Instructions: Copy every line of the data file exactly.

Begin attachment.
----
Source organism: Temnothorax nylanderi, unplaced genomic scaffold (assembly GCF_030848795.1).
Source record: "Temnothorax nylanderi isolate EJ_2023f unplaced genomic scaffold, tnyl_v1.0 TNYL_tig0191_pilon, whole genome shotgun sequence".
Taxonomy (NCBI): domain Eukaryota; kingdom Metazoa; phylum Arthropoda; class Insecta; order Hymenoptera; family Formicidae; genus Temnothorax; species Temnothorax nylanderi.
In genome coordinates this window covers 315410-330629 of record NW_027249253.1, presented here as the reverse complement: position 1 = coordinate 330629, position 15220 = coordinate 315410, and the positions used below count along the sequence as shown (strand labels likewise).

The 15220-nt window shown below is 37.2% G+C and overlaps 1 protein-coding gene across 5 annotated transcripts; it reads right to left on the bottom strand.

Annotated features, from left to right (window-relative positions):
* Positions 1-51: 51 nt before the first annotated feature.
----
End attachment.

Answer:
Source organism: Temnothorax nylanderi, unplaced genomic scaffold (assembly GCF_030848795.1).
Source record: "Temnothorax nylanderi isolate EJ_2023f unplaced genomic scaffold, tnyl_v1.0 TNYL_tig0191_pilon, whole genome shotgun sequence".
Taxonomy (NCBI): domain Eukaryota; kingdom Metazoa; phylum Arthropoda; class Insecta; order Hymenoptera; family Formicidae; genus Temnothorax; species Temnothorax nylanderi.
In genome coordinates this window covers 315410-330629 of record NW_027249253.1, presented here as the reverse complement: position 1 = coordinate 330629, position 15220 = coordinate 315410, and the positions used below count along the sequence as shown (strand labels likewise).

The 15220-nt window shown below is 37.2% G+C and overlaps 1 protein-coding gene across 5 annotated transcripts; it reads right to left on the bottom strand.

Annotated features, from left to right (window-relative positions):
* Positions 1-51: 51 nt before the first annotated feature.